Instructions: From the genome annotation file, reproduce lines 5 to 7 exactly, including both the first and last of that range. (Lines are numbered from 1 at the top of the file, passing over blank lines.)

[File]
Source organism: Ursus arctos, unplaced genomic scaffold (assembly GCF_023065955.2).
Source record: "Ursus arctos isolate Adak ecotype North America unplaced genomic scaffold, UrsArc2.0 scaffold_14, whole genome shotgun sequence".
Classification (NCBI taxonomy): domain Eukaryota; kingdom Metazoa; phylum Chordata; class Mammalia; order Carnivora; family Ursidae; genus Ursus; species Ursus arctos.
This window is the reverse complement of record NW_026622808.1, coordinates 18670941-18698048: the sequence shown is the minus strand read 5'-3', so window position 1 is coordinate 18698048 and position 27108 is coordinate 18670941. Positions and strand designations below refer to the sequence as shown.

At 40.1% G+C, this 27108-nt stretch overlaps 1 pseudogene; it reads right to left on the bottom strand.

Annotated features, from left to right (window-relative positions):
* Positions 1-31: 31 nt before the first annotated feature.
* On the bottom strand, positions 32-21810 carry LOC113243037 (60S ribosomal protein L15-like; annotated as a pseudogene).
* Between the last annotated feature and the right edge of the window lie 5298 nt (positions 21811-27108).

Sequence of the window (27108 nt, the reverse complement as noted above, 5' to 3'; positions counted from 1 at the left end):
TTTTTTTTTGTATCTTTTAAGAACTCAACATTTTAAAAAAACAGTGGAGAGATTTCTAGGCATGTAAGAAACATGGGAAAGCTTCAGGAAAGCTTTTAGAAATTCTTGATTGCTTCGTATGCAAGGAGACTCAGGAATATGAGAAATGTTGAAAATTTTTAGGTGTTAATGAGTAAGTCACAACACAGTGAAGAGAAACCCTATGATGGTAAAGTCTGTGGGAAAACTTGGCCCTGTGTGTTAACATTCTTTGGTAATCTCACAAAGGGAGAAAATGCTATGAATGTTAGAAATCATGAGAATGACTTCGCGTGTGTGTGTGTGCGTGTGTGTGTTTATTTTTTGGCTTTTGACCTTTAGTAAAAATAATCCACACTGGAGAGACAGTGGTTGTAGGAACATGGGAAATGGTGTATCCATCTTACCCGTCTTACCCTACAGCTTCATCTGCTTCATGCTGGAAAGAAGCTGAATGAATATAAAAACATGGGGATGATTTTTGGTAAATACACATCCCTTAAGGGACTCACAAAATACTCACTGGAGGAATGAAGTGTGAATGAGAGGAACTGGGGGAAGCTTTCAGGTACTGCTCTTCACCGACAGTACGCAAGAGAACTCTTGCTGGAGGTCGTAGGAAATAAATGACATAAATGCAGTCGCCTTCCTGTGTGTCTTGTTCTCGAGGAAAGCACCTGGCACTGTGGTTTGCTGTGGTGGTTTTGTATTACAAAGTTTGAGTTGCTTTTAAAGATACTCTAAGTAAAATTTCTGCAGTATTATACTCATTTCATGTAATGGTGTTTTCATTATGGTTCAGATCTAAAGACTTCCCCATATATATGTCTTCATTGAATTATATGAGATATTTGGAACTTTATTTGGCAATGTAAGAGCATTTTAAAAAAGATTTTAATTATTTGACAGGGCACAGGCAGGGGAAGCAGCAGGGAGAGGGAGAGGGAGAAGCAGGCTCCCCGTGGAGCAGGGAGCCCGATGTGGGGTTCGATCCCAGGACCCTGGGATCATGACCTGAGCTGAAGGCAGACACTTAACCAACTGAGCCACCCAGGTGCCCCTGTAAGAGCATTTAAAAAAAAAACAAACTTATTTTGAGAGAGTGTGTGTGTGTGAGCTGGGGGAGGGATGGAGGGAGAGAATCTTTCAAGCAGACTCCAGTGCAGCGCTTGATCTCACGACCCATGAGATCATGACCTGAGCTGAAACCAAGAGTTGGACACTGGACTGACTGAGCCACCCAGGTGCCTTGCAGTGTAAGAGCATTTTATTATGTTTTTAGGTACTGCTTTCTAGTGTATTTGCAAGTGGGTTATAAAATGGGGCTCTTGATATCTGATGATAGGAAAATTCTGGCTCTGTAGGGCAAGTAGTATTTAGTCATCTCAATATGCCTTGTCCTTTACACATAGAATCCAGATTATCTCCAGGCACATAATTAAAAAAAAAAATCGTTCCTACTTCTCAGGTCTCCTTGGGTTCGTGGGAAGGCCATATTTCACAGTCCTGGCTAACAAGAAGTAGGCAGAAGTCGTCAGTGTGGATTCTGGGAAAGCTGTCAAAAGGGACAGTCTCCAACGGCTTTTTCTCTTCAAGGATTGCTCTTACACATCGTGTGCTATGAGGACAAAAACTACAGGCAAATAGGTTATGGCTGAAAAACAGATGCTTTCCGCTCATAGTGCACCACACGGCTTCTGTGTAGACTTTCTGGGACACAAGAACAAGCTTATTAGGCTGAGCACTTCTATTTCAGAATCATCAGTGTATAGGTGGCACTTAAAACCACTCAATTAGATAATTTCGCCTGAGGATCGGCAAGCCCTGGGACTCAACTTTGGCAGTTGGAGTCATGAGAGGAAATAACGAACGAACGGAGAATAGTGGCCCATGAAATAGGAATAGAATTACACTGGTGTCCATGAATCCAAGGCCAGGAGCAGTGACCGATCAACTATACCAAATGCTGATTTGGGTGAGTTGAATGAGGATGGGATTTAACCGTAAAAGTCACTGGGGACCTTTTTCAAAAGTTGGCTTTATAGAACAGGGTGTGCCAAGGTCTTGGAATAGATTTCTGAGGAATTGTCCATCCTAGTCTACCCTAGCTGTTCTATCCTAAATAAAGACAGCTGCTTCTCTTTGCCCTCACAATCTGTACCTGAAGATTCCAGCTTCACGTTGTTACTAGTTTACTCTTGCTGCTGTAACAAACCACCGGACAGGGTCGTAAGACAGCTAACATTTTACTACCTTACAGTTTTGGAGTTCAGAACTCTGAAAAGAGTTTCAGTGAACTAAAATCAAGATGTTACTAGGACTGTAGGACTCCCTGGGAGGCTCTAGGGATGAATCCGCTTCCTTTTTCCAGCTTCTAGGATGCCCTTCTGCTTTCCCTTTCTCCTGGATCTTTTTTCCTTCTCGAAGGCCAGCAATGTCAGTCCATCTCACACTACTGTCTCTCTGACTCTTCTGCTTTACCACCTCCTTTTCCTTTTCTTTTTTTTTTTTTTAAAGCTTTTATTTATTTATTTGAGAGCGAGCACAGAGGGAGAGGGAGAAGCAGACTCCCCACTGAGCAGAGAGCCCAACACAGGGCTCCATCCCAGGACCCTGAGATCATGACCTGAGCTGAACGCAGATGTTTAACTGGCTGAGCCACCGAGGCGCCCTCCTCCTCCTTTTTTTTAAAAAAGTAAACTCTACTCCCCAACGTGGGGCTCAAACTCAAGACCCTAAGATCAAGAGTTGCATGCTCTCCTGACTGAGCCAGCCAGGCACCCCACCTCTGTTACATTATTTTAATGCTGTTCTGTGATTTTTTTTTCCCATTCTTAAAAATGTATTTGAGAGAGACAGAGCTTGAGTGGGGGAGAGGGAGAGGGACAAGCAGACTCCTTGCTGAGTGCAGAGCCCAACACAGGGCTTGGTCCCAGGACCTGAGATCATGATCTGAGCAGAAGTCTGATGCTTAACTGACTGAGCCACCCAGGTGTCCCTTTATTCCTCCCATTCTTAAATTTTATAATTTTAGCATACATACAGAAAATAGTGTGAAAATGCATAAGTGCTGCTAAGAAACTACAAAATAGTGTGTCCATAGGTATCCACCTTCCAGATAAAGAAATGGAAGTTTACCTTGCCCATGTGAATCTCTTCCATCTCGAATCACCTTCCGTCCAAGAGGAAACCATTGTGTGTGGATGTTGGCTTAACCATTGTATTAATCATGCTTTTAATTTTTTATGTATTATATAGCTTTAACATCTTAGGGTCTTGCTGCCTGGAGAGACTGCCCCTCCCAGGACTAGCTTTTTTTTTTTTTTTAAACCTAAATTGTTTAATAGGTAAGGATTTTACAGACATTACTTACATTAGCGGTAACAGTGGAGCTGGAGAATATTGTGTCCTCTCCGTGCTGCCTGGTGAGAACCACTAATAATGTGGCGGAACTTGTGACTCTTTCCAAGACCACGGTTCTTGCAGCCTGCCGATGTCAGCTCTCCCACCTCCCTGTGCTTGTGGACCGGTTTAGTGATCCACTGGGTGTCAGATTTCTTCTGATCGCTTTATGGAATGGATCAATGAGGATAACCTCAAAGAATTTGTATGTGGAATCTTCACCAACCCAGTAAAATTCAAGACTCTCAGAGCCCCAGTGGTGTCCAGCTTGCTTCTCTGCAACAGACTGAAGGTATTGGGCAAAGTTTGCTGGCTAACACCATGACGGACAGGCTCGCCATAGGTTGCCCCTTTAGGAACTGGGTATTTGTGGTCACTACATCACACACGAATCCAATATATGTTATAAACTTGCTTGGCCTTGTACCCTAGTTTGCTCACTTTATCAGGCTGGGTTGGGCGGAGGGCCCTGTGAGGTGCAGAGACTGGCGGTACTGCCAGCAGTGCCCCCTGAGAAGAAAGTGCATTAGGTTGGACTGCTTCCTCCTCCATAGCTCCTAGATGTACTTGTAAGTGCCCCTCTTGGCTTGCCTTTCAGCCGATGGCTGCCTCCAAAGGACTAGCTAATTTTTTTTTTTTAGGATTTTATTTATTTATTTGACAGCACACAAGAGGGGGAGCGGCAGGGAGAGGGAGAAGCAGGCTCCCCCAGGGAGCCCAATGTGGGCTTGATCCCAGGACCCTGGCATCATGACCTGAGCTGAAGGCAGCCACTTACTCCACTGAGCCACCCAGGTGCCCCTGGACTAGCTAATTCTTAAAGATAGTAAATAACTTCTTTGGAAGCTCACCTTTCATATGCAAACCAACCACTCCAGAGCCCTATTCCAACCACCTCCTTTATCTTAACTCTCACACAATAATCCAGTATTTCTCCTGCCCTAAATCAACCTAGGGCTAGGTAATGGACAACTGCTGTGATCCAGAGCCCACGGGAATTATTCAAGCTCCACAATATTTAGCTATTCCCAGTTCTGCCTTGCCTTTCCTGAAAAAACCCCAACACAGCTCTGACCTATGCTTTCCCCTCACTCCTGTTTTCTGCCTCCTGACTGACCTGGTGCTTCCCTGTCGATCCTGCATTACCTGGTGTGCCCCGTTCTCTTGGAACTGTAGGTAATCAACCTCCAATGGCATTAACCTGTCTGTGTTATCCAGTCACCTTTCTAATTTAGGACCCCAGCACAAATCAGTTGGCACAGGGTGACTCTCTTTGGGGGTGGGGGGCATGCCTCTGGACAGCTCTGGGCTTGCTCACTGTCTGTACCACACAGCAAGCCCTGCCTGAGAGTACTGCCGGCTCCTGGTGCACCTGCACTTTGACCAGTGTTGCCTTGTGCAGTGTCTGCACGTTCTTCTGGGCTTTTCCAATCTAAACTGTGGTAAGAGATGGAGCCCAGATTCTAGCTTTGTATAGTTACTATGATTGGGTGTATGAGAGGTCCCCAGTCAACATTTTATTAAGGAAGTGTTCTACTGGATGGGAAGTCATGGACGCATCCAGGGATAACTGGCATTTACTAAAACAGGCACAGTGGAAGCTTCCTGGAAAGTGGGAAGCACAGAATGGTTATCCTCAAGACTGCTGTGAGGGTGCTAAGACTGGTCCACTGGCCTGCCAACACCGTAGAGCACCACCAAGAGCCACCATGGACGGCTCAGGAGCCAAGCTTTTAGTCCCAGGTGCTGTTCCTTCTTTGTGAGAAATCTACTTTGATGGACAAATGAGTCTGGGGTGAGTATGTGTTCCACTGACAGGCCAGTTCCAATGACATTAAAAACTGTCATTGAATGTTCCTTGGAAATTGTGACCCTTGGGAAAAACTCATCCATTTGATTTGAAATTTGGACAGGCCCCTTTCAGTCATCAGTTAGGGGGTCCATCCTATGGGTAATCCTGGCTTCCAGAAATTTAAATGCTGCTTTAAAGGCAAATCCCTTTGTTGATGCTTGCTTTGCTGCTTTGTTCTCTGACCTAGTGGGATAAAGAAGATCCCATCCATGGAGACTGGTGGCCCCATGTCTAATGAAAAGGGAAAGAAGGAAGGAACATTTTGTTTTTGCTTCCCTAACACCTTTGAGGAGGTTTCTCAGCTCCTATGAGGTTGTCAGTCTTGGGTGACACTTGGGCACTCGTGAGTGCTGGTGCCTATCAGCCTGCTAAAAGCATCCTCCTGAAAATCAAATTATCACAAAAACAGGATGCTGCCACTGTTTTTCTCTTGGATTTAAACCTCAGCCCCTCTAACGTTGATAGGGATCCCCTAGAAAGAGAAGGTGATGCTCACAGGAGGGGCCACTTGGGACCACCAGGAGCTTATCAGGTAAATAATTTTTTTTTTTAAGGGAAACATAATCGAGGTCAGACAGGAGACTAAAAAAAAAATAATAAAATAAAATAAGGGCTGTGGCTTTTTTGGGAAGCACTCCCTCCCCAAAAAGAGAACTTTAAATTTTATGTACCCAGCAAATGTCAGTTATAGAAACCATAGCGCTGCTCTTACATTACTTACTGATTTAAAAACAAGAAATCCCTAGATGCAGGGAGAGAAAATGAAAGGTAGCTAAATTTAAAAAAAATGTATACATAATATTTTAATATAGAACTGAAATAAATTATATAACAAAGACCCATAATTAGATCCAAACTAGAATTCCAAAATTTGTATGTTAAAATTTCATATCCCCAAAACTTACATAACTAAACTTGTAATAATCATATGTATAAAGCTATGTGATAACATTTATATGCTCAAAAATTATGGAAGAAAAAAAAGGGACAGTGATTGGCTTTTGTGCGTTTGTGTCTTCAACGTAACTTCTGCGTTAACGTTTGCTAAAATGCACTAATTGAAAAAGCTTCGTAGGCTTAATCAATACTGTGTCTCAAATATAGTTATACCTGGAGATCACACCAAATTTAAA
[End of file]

At 40.1% G+C, this 27108-nt stretch overlaps 1 pseudogene; it reads right to left on the bottom strand.

Annotated features, from left to right (window-relative positions):
* Positions 1-31: 31 nt before the first annotated feature.